While these developments were new, the worship of Jesus was not. As against earlier theories that it developed only slowly and because of Gentile influence, recent work has shown that Jesus was worshipped alongside God in the earliest known Christianity (Hurtado 2003, 2005). While the basis cited for this practice in the New Testament is God’s post-resurrection exaltation of Jesus (Hurtado 2003, 640–1), it was now assumed that its basis was Jesus’ having something divine within him.
An important transitional figure is the pugnacious but philosophically sophisticated Tertullian (ca. 160–225). He was pressed on one side by catholic Christians who objected to late second century logos christology on which the pre-human Jesus (the “Word”, Greek: logos of John 1) was God’s instrument of creation. They considered this scheme of two creators and a divine Jesus to be inconsistent with monotheism (Tertullian Praxeas, ch. 3). He was pressed on the other side by catholics now called “monarchians” who held that the divine element in Jesus was the Father himself. Some of these thought Jesus to be a man empowered and indwelt by God, while others thought that Jesus and the Father were one and the same—the same self and the same god (Heine 1998). Tertullian mocked as “patripassians”, for the implication of (at least the second sort of view) that the Father suffered when Jesus was crucified, something widely assumed to be impossible.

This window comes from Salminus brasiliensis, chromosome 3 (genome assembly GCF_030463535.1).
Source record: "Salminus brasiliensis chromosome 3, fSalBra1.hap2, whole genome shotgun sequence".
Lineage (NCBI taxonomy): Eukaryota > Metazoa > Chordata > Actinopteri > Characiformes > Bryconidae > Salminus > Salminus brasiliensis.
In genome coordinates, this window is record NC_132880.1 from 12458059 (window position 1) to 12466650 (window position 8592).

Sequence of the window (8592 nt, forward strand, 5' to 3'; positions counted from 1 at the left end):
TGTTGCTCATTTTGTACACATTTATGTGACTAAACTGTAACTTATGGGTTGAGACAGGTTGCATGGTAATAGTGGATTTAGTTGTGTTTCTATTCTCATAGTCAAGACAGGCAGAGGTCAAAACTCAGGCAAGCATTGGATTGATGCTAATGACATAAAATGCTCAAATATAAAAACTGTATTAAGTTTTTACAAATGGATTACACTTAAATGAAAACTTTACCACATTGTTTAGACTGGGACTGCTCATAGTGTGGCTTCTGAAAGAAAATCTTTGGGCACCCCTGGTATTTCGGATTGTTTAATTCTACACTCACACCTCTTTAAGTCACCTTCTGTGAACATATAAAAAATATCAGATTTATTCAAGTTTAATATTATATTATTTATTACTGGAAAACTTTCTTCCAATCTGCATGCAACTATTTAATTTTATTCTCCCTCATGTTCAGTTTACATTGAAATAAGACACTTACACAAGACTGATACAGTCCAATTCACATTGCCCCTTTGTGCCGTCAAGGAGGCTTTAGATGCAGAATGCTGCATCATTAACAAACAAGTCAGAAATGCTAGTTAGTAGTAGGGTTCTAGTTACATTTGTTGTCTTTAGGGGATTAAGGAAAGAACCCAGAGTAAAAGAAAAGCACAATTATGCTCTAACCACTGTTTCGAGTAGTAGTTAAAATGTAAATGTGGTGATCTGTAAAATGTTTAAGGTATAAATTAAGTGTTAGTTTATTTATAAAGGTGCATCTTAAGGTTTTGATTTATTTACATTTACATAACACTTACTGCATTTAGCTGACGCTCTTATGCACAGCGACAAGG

In opposition to these he asserted and developed logos christology in a unique way. Here is a graphic illustration of Tertullian’s trinity—not a triune God, but rather a triad or group of three, with God as the founding member.